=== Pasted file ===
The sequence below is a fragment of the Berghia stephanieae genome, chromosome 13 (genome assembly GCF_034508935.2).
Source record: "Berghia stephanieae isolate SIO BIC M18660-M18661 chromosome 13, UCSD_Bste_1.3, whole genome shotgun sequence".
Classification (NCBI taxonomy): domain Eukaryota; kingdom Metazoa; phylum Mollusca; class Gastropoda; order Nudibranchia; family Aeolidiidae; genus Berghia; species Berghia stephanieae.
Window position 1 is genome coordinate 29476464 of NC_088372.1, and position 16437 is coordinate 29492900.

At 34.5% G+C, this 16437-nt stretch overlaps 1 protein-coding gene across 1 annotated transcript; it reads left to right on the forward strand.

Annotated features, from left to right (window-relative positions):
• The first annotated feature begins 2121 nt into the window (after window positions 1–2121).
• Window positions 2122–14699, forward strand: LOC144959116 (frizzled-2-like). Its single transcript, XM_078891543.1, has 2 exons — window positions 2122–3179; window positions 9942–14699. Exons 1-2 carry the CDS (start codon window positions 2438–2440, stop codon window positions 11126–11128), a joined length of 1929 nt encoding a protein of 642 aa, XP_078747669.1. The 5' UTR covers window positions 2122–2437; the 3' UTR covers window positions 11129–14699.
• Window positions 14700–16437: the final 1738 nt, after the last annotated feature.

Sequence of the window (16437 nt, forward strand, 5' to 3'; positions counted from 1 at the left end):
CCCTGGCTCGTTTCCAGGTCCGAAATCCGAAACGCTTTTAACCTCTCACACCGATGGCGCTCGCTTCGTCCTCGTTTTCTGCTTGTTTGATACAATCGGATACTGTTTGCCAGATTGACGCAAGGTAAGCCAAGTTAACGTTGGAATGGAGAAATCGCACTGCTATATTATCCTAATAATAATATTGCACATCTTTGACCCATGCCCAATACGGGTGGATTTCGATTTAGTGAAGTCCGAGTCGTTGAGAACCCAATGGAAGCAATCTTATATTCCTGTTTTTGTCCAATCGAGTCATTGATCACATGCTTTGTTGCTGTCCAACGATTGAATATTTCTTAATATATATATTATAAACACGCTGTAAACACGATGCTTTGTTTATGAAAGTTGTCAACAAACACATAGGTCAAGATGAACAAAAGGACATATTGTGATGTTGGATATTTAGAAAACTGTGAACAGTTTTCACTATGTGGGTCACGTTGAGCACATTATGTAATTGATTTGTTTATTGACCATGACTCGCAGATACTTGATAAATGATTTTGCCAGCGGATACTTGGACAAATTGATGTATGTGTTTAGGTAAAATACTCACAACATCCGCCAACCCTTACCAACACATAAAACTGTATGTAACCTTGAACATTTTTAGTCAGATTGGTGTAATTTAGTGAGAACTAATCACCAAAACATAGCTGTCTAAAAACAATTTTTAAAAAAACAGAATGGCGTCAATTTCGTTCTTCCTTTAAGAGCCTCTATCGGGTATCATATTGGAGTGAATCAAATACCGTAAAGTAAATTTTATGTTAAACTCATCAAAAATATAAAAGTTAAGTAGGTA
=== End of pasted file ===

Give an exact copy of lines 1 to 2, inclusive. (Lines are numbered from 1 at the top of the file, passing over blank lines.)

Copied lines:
The sequence below is a fragment of the Berghia stephanieae genome, chromosome 13 (genome assembly GCF_034508935.2).
Source record: "Berghia stephanieae isolate SIO BIC M18660-M18661 chromosome 13, UCSD_Bste_1.3, whole genome shotgun sequence".